Our intrepid reporter slips into his country slacks for a lesson on the clay target range.
By Mark Ashenden
BBC Sport at the National Shooting Centre, Bisley
Sadly, no points for hitting clouds
Lying in my arms was an Italian work of art - a Beretta, standard 12 gauge weighing in at 7.75 pounds and costing about £1200. It felt good.
I steadied my feet with the butt of the gun rammed into my shoulder, looked down the barrel, took a deep breath and shouted that magic "pull".
The target flew out of the trap (at more than 50mph, I was told), the gun exploded into life and kicked back into my body. Time stood still...
The black disc continued to fly across the skyline.
It was not the miraculous and wondrous introduction to shooting I had envisaged for my first lesson at the National Shooting Centre in Bisley. I had missed by a blooming mile.
This is not a sport where you sit down, weigh up the angles and debate the merits of which target to aim for.
It's a now-or-never moment. It's all about "instinct", my coach Allen Warren kept telling me. "It's a bit like playing over a lake in golf. The more you think, the more you'll miss."
In the safe hands of England's team manager
Second time lucky? Nope. Third time? Missed again. It's not something you can experience with degrees of enjoyment. If you miss, you miss. Nothing, no points, no smiles.
So what was going on?
"Lose the jerk," I was told. "My cameraman's going nowhere," I replied.
But it was no time for jokes. I wanted a hit.
I was told to follow the target and shoot just in front of it.
"Let the eyes lead the hands and just let it happen," my coach added. "Do it as though you are pointing a stick."
It seemed weird aiming your gun at air and not the actual target. I approached the stand for my fourth go and heard the words "feel the force!".
And it happened...
The target shattered everywhere. Elation, jubilation, celebration. High-fives aren't hugely recommended with a gun in hand, but the smile had returned.
The adrenaline rush followed and I was grinning like a boy who had been given his first Action Man.
I had just hit my very first clay/target/bird.
Call it what you will, it lay in a million pieces across the 3,000 acres of prime Surrey heathland.
One click and the empty carriages popped out, leaving a trail of smoke pouring from the barrels. It was a very good feeling. And it got better. I scored four more in a row.
I remember playing darts at school hitting two treble twenties, stopping after the second throw to compose myself, only to see my third dart flying into the door.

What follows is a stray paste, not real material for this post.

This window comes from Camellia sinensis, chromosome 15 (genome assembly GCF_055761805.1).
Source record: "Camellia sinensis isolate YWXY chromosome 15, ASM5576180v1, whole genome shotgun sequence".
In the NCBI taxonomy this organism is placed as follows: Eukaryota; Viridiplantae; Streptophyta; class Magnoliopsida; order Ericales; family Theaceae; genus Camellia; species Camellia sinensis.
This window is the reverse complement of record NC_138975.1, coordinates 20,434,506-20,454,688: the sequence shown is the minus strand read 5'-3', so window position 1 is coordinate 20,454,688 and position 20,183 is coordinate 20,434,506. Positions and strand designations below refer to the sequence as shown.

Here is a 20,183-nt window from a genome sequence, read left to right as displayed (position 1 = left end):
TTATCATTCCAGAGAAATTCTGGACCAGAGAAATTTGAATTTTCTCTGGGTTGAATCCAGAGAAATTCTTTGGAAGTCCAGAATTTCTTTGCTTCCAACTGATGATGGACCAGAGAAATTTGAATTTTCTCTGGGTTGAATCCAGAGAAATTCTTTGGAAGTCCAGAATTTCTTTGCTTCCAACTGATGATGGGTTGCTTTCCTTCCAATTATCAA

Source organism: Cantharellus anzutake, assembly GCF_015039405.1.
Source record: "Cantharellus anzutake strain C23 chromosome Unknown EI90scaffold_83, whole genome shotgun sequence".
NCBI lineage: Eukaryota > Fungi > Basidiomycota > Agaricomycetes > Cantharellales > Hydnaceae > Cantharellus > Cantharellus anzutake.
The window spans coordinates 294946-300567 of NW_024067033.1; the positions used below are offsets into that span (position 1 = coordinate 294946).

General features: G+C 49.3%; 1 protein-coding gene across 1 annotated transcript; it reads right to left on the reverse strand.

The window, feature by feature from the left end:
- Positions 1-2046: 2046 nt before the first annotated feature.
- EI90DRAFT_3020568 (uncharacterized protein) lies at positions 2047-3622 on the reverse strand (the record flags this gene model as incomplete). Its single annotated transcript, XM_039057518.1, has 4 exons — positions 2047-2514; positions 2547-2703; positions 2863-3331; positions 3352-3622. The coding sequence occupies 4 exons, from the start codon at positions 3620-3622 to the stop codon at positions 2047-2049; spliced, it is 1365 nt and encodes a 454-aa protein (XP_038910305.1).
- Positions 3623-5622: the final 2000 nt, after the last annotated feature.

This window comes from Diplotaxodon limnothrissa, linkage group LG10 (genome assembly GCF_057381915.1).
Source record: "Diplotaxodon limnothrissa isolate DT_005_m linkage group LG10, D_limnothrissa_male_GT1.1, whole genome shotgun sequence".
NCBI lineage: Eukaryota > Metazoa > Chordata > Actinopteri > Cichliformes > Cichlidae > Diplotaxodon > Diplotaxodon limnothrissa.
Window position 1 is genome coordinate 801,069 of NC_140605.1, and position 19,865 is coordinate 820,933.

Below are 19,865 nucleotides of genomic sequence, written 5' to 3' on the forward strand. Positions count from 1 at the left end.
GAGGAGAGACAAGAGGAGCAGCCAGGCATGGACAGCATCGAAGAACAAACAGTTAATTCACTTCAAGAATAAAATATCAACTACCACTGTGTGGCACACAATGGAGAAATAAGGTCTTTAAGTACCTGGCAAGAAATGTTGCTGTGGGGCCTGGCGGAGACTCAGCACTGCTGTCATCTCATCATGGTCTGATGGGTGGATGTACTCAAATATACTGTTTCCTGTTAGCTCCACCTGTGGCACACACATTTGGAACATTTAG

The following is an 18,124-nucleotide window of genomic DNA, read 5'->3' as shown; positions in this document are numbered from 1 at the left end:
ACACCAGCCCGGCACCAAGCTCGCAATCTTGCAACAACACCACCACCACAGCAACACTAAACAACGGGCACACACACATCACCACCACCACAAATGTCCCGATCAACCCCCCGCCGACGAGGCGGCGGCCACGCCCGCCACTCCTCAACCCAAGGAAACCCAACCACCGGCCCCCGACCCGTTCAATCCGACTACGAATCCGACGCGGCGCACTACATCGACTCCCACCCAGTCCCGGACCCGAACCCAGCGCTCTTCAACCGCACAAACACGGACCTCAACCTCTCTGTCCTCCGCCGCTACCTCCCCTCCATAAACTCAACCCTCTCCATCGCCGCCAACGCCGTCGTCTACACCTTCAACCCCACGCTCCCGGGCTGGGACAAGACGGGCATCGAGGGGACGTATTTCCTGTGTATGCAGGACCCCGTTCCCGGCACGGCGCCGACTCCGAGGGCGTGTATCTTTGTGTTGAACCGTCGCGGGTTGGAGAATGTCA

It was all about finding a rhythm and being calm. "Being relaxed in a state of alertness," was how the coach described it.
The inevitable 10-minute barren spell followed.
I didn't mind one bit. It was job done. It was like walking off the 18th green, checking your scorecard and taking huge pleasure in seeing the one birdie jumping out among 17 bogies.
The relief of my coach was huge. "Easy, isn't it?" said Allen calmly.
Easy it wasn't, but a lesson with England's Clay Target team manager was a magical experience.
I'd feared spending a day with elderly gung-ho types intent on regaling me with tales of blasting rare geese out of trees.
I was wrong.
To many, shooting represents lawlessness as opposed to a highly-professional sport, and it's an activity that arouses strong opinions on both sides.
Guns are dangerous - fact.
Charlotte Kerwood retained her Commonwealth title in Melbourne
But fans of the sport point out that possession laws are stringent and safety procedures at clubs rigorous. Britain's licensing regulations are so strict that its pistol team has to go overseas to train.
The sport has a constant battle selling itself.
"Shooting is still a dirty word," explained Warren. "We want to get away from this image that it's all about killing."
Medals win friends, and more golden success for the likes of England's Charlotte Kerwood, who retained her double trap title at the Commonwealth Games in Melbourne, might help shooting's cause.
Kerwood hit 106 targets out of 120 to set a new Commonwealth record in her event.
The 2000 Olympic champion Richard Faulds missed out on a medal in the men's double trap in Melbourne, but he did pick up a bronze in the pairs event.
What was Faulds' top tip during my day at Bisley? A mischievous, "just don't miss" wasn't quite the encouragement I was looking for.
For more information on the sport and how to get started, check out the Clay Pigeon Shooting Association website.
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